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5 ways to help kids cope with divorce

Divorce can be difficult for everyone involved. The spouses themselves, of course, will struggle to adapt to single life after their marriage ends, but the transition is often much harder for the children. Knowing that things will be difficult, there are some actions that you can take, as a parent, to help your kids get through your divorce in the healthiest way possible.

1. Don't put the kids in the middle: Your children shouldn't be forced to choose sides, shouldn't be used to ferry messages between you and your spouse, shouldn't be subjected to name-calling or ranting about their other parent, and shouldn't have to listen to intimate details about the proceedings or the circumstances that led to the split. Instead, treat them with respect - and treat their other parent with respect while you are in their presence.

2. Reassure the children that the divorce is not their fault: Many children have intense feelings of guilt or shame when their parents divorce. These kids may blame themselves, particularly if the divorce announcement comes in close chronological proximity to another key negative event, like a bad report card or punishment. It may seem obvious to you that your divorce has nothing to do with your anything your children did, but they may need to hear that in order to be sure.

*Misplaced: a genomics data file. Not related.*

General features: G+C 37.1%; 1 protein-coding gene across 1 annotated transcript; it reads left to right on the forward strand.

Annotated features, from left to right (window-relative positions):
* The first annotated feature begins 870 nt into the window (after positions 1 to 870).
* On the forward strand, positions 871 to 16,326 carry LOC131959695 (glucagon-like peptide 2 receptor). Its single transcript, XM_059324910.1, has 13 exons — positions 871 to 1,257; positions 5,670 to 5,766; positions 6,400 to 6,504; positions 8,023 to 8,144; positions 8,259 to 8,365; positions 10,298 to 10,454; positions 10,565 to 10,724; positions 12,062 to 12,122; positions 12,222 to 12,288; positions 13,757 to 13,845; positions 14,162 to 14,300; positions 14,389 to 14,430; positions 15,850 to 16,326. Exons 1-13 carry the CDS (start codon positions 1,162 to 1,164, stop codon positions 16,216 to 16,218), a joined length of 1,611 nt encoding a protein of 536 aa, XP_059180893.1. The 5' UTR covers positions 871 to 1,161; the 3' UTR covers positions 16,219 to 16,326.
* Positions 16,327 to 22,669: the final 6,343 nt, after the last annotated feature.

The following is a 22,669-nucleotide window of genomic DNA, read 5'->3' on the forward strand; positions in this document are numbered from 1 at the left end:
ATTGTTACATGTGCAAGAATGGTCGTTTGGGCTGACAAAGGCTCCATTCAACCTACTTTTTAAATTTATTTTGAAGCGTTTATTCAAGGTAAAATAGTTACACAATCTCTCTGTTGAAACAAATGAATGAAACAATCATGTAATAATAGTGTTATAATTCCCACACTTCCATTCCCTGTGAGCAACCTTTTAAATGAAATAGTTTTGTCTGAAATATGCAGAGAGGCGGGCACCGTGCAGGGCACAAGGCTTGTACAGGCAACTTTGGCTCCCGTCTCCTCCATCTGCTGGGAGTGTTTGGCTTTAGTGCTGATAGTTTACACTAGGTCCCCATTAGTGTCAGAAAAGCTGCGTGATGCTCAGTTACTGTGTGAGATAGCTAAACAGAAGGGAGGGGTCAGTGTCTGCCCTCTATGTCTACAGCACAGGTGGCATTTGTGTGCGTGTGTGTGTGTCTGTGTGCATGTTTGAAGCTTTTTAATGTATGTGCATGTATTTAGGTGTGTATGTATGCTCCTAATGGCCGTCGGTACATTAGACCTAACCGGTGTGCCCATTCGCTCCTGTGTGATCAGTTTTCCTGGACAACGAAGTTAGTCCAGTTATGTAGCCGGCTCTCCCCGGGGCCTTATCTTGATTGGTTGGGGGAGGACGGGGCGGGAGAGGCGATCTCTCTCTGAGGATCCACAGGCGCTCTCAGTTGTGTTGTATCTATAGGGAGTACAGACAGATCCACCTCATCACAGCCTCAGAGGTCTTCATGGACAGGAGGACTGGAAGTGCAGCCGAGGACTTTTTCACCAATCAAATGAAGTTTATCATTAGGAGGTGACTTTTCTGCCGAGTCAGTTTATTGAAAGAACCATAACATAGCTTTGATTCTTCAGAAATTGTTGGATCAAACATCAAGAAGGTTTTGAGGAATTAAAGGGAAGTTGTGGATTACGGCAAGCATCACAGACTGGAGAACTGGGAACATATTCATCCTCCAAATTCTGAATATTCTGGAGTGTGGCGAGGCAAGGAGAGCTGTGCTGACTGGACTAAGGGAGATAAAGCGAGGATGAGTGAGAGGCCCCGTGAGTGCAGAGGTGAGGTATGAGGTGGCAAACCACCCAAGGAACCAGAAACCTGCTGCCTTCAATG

3. Consider finding your children a counselor, therapist, religious figure or trusted friend to talk to: It can be hard, particularly for kids, to process all the emotions they feel during a divorce. Having an outlet for their frustrations, as well as someone to help them understand what is going on, can be extremely helpful.

4. Consistency is key: Children are creatures of habit. They are well-suited to repetition and routines, and these can be comforting during times of upheaval. Try to maintain your kids' schedules (including bedtime routines, extracurricular events, family activities, etc.) as consistently as possible during the divorce. Having multiples of favorite blankets or toys, one for each parent's home, can also be helpful, as this provides children with reassurance and comfort.

5. Whenever possible, ensure that the children spend quality time with both parents: In some circumstances, this won't be appropriate or doable, particularly if one spouse was abusive or troubled, but in general, children need a relationship with both their mother and their father. Kids who have the influence and support of both parents are much more likely to make it through the divorce well-adjusted and excited for the future instead of mourning the past.

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